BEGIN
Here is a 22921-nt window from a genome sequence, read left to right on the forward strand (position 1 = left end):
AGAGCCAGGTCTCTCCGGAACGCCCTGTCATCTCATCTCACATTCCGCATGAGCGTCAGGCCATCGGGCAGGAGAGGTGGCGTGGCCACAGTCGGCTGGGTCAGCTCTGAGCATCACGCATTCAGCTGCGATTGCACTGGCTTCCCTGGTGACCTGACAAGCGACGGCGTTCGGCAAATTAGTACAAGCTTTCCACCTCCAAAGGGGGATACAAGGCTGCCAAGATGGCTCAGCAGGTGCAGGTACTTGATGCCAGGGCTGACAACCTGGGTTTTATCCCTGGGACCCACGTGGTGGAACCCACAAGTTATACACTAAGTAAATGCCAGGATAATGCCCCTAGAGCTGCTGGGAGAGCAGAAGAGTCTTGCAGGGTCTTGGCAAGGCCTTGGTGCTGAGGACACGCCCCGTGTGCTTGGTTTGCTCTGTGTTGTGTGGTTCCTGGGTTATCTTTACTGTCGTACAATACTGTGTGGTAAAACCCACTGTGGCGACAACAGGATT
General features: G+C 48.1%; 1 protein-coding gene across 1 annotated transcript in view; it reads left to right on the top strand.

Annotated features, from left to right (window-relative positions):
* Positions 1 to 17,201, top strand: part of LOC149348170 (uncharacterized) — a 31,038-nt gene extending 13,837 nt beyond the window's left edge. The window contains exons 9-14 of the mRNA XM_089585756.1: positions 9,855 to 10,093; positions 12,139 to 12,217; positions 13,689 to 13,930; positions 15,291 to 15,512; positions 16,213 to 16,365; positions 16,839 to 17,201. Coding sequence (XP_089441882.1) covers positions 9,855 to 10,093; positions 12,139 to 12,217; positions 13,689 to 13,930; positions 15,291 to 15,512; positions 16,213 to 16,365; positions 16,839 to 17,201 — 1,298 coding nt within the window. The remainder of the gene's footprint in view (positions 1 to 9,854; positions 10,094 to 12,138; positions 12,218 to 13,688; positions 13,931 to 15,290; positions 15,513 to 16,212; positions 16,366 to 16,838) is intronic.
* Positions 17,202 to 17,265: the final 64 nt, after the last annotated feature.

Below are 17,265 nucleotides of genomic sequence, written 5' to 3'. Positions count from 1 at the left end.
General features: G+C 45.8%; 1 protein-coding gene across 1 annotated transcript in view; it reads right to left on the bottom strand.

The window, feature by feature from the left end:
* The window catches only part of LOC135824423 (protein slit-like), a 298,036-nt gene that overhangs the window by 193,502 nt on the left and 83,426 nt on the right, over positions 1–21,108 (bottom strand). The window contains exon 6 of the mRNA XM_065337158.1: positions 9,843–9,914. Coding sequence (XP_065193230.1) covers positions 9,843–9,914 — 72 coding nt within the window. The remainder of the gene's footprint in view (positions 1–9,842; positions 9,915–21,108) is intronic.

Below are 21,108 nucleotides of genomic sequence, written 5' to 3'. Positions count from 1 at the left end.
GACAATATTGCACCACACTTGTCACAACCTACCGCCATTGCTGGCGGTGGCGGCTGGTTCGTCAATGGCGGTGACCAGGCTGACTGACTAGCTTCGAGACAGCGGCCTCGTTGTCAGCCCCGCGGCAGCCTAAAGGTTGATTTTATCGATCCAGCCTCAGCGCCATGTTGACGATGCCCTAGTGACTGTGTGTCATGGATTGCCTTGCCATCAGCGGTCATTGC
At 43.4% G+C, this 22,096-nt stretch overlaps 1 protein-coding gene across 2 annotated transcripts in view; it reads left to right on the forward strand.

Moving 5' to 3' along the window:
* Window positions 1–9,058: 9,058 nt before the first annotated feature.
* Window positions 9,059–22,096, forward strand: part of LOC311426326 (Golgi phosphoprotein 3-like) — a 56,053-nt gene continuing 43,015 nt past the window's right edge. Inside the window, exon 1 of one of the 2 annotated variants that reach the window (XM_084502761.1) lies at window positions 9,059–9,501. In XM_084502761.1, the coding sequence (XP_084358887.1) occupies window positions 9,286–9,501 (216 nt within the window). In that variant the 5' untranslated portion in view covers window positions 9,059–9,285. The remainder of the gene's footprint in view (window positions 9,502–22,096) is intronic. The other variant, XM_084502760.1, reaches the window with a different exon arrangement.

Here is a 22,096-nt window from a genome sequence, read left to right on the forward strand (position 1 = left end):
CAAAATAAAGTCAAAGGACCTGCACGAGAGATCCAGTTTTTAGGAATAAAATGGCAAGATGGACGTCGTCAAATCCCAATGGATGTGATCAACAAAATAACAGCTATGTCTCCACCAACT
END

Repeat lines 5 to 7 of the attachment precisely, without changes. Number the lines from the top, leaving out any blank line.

* Positions 1 to 17,201, top strand: part of LOC149348170 (uncharacterized) — a 31,038-nt gene extending 13,837 nt beyond the window's left edge. The window contains exons 9-14 of the mRNA XM_089585756.1: positions 9,855 to 10,093; positions 12,139 to 12,217; positions 13,689 to 13,930; positions 15,291 to 15,512; positions 16,213 to 16,365; positions 16,839 to 17,201. Coding sequence (XP_089441882.1) covers positions 9,855 to 10,093; positions 12,139 to 12,217; positions 13,689 to 13,930; positions 15,291 to 15,512; positions 16,213 to 16,365; positions 16,839 to 17,201 — 1,298 coding nt within the window. The remainder of the gene's footprint in view (positions 1 to 9,854; positions 10,094 to 12,138; positions 12,218 to 13,688; positions 13,931 to 15,290; positions 15,513 to 16,212; positions 16,366 to 16,838) is intronic.
* Positions 17,202 to 17,265: the final 64 nt, after the last annotated feature.

Below are 17,265 nucleotides of genomic sequence, written 5' to 3'. Positions count from 1 at the left end.